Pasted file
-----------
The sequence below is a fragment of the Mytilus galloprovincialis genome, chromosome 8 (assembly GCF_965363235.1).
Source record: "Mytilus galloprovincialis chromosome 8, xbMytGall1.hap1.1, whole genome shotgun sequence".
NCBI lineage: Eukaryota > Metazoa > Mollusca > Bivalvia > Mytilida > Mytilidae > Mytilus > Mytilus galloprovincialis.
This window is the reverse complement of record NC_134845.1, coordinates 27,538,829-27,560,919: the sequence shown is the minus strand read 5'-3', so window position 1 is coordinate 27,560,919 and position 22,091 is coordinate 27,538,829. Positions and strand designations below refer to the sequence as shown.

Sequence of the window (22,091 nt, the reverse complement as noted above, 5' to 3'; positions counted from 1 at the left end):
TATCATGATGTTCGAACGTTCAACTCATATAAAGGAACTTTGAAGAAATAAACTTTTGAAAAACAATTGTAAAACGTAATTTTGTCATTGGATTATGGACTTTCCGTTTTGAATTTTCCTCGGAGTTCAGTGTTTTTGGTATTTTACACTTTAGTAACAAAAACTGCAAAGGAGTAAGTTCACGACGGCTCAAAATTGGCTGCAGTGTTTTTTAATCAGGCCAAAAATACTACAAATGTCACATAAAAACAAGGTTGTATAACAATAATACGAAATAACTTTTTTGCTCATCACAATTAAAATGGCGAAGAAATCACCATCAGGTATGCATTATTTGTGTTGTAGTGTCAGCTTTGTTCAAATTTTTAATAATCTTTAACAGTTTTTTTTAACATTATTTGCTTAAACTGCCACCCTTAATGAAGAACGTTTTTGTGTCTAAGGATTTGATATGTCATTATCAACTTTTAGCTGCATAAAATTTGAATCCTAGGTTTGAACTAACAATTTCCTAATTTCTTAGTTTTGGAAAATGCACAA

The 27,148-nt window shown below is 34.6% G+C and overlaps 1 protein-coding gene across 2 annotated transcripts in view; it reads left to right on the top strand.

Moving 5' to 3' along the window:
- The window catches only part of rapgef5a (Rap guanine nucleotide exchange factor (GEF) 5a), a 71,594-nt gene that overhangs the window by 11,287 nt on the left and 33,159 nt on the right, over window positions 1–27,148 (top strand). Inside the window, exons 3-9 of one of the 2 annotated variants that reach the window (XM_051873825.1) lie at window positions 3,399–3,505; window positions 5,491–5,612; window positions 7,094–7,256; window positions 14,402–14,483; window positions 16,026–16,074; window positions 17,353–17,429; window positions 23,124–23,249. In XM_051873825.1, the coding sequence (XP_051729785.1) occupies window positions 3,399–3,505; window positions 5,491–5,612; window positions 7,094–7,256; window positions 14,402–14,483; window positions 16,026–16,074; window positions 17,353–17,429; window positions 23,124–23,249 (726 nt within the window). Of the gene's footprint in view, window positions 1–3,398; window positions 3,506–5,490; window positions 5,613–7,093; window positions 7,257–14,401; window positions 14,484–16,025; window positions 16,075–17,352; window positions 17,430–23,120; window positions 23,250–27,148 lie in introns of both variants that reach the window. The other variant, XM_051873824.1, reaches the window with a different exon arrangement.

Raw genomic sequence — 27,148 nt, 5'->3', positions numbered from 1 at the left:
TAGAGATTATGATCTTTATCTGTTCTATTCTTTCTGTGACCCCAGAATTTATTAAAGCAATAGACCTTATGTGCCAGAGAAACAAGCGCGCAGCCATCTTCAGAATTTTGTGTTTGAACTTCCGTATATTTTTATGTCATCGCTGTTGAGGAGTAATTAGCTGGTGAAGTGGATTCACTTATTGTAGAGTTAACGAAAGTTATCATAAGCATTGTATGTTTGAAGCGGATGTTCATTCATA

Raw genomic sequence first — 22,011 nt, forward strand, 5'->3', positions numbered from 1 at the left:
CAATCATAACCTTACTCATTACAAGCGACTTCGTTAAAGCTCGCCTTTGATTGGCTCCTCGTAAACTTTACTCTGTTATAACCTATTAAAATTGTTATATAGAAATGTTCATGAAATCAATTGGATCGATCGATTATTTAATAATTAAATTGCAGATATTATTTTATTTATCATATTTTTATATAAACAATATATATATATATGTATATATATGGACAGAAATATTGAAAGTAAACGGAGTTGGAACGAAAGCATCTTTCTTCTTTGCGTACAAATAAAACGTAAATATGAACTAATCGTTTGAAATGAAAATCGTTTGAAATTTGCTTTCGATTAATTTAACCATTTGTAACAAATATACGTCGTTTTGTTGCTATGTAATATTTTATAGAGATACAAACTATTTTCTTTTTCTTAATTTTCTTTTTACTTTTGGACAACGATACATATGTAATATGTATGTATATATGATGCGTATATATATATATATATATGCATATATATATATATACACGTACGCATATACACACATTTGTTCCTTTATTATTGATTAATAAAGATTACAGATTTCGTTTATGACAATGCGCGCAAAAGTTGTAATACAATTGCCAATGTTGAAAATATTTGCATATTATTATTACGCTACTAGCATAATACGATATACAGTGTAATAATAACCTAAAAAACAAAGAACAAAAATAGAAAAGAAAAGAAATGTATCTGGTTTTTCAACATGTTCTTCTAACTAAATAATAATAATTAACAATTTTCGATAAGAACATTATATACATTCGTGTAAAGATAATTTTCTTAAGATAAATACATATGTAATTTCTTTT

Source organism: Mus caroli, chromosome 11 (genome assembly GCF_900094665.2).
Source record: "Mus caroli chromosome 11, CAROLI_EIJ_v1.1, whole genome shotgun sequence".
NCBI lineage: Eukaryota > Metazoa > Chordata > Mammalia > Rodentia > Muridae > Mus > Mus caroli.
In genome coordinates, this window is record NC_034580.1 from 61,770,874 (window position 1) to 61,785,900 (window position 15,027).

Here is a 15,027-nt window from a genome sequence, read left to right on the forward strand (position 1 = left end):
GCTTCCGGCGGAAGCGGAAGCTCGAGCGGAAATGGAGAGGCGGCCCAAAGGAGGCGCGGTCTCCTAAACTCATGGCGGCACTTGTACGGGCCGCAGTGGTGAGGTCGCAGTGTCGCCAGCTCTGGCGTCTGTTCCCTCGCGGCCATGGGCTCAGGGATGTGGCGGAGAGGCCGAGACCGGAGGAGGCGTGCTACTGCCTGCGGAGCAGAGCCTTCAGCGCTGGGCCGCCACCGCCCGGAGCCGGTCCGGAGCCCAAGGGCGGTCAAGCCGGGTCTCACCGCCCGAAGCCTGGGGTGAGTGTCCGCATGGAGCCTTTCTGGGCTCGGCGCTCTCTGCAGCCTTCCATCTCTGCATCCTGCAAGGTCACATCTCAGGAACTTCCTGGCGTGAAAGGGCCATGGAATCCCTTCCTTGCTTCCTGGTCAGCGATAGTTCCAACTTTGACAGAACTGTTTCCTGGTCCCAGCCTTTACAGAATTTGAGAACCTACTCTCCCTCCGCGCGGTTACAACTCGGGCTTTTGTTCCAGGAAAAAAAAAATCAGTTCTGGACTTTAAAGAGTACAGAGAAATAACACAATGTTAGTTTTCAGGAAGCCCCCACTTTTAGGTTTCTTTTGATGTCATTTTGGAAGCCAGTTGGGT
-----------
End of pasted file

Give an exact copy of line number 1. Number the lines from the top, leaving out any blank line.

The sequence below is a fragment of the Mytilus galloprovincialis genome, chromosome 8 (assembly GCF_965363235.1).